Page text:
Tensions heat up before Catalan independence vote

The World
People hold Esteladas (Catalan separatist flags) as they wait for a closing rally in favour of the banned October 1 independence referendum in Barcelona, Spain.

There are just two days left until an independence referendum in Catalonia. The central government in Madrid has vowed to stop the vote, which it says is a violation of the constitution.

The government is seizing ballot boxes, raiding Catalan government offices, arresting Catalan officials, sending thousands of extra police officers to the region and sealing off more than 1,000 polling stations. It’s even threatening to fine poll workers $709,497 each.

But Catalans seem more determined than ever to proceed with the vote, according to Gerry Hadden, a reporter in Barcelona.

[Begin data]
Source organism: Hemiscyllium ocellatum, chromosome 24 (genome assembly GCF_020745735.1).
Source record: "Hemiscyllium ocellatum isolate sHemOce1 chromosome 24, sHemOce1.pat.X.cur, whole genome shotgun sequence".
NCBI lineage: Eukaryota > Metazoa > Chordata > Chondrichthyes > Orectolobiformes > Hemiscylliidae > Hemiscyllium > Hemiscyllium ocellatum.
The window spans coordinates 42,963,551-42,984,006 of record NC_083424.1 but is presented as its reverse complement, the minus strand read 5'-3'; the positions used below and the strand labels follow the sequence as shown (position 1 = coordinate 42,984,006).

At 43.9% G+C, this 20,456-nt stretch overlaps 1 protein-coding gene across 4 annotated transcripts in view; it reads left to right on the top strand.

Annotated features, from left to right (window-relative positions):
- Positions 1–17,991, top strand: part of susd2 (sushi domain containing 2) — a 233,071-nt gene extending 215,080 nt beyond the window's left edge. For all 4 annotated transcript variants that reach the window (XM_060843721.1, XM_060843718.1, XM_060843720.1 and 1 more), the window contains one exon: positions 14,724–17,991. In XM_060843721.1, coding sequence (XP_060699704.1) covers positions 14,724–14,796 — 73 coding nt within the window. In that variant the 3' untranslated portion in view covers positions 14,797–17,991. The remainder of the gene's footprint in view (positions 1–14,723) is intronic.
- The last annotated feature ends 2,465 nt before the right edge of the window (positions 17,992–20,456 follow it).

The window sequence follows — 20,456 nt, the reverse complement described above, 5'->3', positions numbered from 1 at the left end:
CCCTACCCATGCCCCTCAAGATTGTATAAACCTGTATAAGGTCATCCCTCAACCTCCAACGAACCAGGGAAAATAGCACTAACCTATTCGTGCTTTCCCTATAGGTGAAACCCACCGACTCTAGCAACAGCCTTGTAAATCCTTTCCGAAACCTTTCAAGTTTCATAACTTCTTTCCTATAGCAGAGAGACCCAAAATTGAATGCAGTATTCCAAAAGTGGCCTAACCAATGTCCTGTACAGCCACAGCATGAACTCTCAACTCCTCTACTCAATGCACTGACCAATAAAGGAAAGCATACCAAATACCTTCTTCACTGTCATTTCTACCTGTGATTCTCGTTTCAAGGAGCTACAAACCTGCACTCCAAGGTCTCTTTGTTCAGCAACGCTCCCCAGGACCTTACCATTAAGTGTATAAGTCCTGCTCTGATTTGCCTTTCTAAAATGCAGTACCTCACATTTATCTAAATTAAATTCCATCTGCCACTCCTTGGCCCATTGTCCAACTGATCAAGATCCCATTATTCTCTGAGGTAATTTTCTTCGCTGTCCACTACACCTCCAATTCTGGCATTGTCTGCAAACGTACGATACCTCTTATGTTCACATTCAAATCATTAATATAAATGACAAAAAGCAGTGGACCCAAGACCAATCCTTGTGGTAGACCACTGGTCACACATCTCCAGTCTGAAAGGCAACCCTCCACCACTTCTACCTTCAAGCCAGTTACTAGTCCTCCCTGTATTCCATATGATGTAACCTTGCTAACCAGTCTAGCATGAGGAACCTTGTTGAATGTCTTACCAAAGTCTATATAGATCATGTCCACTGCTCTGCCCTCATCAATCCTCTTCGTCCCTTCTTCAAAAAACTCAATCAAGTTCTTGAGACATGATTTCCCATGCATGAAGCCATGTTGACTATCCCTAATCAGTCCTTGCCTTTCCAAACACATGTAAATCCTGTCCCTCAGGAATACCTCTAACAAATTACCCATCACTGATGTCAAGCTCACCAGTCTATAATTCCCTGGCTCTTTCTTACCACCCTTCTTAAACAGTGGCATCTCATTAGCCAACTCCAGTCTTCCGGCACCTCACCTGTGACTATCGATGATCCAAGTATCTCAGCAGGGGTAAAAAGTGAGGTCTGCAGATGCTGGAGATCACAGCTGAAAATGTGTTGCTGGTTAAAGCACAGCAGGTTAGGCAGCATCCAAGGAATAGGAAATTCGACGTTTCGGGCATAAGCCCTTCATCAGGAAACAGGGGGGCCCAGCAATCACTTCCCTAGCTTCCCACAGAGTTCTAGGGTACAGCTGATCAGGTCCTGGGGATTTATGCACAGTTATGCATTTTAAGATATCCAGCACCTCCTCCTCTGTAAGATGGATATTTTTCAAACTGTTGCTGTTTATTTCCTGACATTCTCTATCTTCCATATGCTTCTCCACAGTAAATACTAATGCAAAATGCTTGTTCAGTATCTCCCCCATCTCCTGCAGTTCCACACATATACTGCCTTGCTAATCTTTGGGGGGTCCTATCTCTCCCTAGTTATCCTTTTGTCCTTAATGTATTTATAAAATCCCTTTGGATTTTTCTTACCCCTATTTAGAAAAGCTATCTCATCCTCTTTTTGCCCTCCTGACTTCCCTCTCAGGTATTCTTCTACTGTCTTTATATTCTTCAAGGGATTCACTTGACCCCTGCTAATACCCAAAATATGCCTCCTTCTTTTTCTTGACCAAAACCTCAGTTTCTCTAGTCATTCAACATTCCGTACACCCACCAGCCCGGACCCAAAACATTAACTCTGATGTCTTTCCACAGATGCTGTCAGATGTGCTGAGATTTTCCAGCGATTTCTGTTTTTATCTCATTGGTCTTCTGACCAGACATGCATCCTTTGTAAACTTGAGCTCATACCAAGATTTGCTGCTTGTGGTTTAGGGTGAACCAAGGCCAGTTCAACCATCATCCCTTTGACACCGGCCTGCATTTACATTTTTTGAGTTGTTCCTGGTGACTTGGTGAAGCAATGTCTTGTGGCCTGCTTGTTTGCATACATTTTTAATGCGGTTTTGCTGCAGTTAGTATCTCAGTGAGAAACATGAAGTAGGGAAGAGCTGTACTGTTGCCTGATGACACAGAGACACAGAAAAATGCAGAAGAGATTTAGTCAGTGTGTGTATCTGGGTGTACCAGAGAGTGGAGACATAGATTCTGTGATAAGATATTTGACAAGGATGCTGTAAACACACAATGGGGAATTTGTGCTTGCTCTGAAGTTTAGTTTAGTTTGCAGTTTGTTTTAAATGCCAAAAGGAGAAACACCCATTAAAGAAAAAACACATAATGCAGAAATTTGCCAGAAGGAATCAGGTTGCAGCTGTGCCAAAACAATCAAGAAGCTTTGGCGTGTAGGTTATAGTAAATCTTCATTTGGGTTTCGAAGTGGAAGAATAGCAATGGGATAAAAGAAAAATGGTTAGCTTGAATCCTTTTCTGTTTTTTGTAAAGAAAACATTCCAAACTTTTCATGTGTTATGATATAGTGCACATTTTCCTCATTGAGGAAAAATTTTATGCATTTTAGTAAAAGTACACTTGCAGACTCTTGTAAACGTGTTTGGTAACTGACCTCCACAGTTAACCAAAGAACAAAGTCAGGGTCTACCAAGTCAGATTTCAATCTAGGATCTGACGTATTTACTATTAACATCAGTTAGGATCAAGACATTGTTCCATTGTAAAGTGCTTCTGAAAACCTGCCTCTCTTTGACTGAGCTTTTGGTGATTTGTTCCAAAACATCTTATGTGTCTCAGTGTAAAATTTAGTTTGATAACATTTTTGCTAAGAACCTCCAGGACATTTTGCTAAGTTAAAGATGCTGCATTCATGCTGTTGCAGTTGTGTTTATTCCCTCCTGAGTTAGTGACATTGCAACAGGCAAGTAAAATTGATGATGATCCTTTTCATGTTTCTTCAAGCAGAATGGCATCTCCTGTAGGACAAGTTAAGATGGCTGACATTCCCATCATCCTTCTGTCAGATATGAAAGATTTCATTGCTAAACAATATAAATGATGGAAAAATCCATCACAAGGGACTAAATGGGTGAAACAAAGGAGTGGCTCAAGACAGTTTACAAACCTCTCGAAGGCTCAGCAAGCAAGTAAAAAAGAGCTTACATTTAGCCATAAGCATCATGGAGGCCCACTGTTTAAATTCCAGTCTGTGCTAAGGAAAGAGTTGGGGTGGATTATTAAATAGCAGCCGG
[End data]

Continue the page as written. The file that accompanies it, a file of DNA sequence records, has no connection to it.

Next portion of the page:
“Today, the [Catalan] leadership unveiled a new prototype for their ballot boxes to replace the ones that were confiscated,” Hadden says. “They were bought apparently for $6 a pop on Alibaba from China.”

Pro-independence parent-teacher associations have also joined the fray. “They’re organizing region-wide pajama parties for [Friday] and Saturday night in the schools to be used for voting,” reports Hadden. “Their thinking is, ‘If we’re already inside come Sunday sunrise, then it will be that much harder for the police to kick us out.’”

Polls show Catalonia's roughly 7.5 million residents are split on the issue of independence, but a large majority want to vote in a legitimate referendum to settle the matter.

You can hear more from Gerry Hadden on the lead-up to the vote by clicking on the audio link above.

Material from Agence France-Presse was used in this report.

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